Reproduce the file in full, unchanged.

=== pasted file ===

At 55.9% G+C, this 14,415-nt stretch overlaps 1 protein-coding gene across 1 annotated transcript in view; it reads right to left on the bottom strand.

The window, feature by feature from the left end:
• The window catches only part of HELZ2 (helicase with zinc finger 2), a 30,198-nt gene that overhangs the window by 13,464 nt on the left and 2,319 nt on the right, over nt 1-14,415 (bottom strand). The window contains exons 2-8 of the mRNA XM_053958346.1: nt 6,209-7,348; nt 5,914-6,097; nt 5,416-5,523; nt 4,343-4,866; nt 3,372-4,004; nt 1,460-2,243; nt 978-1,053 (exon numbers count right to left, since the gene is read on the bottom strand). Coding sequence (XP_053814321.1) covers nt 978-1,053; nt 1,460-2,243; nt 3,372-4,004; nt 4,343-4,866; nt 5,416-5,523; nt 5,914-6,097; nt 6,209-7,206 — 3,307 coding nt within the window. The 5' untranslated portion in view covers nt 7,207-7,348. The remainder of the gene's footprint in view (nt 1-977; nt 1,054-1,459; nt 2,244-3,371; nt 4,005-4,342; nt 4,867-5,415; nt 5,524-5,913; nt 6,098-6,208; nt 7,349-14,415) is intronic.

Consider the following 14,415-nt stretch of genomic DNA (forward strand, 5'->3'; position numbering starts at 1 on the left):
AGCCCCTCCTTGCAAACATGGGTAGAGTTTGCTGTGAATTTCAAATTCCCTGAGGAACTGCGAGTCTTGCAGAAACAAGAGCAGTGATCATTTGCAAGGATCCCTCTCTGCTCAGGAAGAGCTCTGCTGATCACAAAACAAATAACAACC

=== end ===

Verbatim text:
At 55.9% G+C, this 14,415-nt stretch overlaps 1 protein-coding gene across 1 annotated transcript in view; it reads right to left on the bottom strand.

The window, feature by feature from the left end:
• The window catches only part of HELZ2 (helicase with zinc finger 2), a 30,198-nt gene that overhangs the window by 13,464 nt on the left and 2,319 nt on the right, over nt 1-14,415 (bottom strand). The window contains exons 2-8 of the mRNA XM_053958346.1: nt 6,209-7,348; nt 5,914-6,097; nt 5,416-5,523; nt 4,343-4,866; nt 3,372-4,004; nt 1,460-2,243; nt 978-1,053 (exon numbers count right to left, since the gene is read on the bottom strand). Coding sequence (XP_053814321.1) covers nt 978-1,053; nt 1,460-2,243; nt 3,372-4,004; nt 4,343-4,866; nt 5,416-5,523; nt 5,914-6,097; nt 6,209-7,206 — 3,307 coding nt within the window. The 5' untranslated portion in view covers nt 7,207-7,348. The remainder of the gene's footprint in view (nt 1-977; nt 1,054-1,459; nt 2,244-3,371; nt 4,005-4,342; nt 4,867-5,415; nt 5,524-5,913; nt 6,098-6,208; nt 7,349-14,415) is intronic.

Consider the following 14,415-nt stretch of genomic DNA (forward strand, 5'->3'; position numbering starts at 1 on the left):
AGCCCCTCCTTGCAAACATGGGTAGAGTTTGCTGTGAATTTCAAATTCCCTGAGGAACTGCGAGTCTTGCAGAAACAAGAGCAGTGATCATTTGCAAGGATCCCTCTCTGCTCAGGAAGAGCTCTGCTGATCACAAAACAAATAACAACC